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Are Home Sellers Surveilling Home Buyers?

Home camera Have you ever gone into a home that was for sale with your real estate agent or to an open house and the sellers refused to leave? Or maybe the sellers watched you from a neighbor’s yard or from a parked car across the street. Remember how uncomfortable that made you feel?

Well that is nothing compared to what is occurring today. The next time you go house buying --- SMILE --- because you may be on camera. Some home sellers are resorting to recording would-be buyers in order to get feedback on prospects in addition to security reasons. They not only can see you, but they can also hear you in real time.

Is this creepy? Maybe for some. Is this illegal – not necessarily. You will need to check your local and State laws. A Realtor.com article reported – “It's against the law to record someone on audio or video if they’re in a situation in which they have a reasonable expectation of privacy, [such as in] a changing room or a locker room or a bathroom,” says Indiana University law professor Fred Cate, author of Privacy in the Information Age. “But when you’re in somebody else's house with a real estate agent, it’s a little harder to argue you really have an expectation of privacy.”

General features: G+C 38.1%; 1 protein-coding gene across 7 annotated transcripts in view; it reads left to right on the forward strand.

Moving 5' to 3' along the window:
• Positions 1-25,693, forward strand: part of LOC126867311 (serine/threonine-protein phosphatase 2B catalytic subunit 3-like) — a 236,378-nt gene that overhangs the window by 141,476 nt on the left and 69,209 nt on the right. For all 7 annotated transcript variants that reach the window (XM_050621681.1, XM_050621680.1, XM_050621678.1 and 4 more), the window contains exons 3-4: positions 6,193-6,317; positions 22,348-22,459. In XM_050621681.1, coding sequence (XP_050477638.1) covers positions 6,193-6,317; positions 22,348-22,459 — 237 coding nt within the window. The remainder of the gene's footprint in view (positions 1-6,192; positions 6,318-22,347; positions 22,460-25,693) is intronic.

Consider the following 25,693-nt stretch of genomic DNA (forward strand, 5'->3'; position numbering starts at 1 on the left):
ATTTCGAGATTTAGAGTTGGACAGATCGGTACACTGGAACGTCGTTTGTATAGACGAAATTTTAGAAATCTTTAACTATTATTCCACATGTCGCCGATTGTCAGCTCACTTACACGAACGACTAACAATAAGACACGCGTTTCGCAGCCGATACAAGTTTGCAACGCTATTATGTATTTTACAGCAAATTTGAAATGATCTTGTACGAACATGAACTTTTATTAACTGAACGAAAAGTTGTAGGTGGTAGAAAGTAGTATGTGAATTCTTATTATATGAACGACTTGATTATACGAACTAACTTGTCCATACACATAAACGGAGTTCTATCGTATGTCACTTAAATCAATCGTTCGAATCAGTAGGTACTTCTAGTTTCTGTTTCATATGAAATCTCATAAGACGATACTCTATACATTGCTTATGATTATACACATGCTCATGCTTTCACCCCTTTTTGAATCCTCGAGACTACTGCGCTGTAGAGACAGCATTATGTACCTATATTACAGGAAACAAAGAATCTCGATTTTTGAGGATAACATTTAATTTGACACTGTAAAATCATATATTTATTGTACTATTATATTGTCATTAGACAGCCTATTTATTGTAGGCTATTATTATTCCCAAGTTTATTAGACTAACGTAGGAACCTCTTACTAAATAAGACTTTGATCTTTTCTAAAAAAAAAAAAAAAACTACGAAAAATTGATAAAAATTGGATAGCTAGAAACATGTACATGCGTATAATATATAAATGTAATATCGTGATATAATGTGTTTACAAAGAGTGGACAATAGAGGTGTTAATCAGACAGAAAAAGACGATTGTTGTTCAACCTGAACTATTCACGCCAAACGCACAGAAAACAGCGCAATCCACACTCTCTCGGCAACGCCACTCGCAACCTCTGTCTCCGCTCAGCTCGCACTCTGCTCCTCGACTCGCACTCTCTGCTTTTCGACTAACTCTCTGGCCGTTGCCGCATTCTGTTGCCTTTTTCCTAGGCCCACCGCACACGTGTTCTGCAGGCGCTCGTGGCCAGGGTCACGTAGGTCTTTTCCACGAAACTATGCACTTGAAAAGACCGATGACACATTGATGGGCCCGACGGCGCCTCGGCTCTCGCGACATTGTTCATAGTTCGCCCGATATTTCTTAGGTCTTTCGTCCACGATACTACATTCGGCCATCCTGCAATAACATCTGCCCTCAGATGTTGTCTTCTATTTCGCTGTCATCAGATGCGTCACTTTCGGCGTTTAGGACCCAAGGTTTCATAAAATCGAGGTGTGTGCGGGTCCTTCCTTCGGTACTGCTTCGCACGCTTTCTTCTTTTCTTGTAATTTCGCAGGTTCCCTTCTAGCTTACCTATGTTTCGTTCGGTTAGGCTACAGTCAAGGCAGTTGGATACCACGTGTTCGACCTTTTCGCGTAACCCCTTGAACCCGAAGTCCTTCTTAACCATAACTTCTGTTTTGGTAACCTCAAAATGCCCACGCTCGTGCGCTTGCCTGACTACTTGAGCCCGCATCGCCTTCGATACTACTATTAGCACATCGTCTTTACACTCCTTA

So how do you know if you are being watched? Or can you find out? According to Bankrate.com, “Realtors say their multiple-listing systems don’t require disclosure.” If your state does not regulate this, the only way you will know for sure is if you see something, otherwise, you just don’t know for sure.

WPTV News Channel 5 reported that Finley Maxson of the National Association of Realtors' said this is becoming more of an issue. “We looked at what the law says and in most states, it is illegal to eavesdrop on someone when they are in the privacy of their home if you are not one of the people taking part in the conversation. But most laws are antiquated and lack proper modernization regarding real estate.” Finley clarifies, "so audio surveillance generally requires the consent of one or both parties. While video surveillance has a fact test, which is based on the reasonable expectation of privacy of the individual being filmed."

Home Buyers need to be aware. These day, just to be safe, assume that you are being watched or recorded while house hunting. Be careful what you discuss and disclose with your realtor while in the home. Some items such as your strategy should be discussed outside away from the home. Buyers do not want to show their hand or loose the opportunity to negotiate a contract.

Most sellers and homeowners are not nefarious. Some have good intentions. Some use it to monitor their own realtor and their selling techniques. Some will use the information in their negotiations -- how much the prospect wants the house, the pricing one may be willing to pay, or should they make the upgrades/fixes prior to selling or offer a discount. While cameras are good for monitoring activities in the home and deterring theft, one must also be very careful not to cross the line into housing discrimination and selling of the home based on one’s race, color, national origin, religion, sex, familial status, or disability. It also may be in your best interest to let realtors and people know that cameras are present.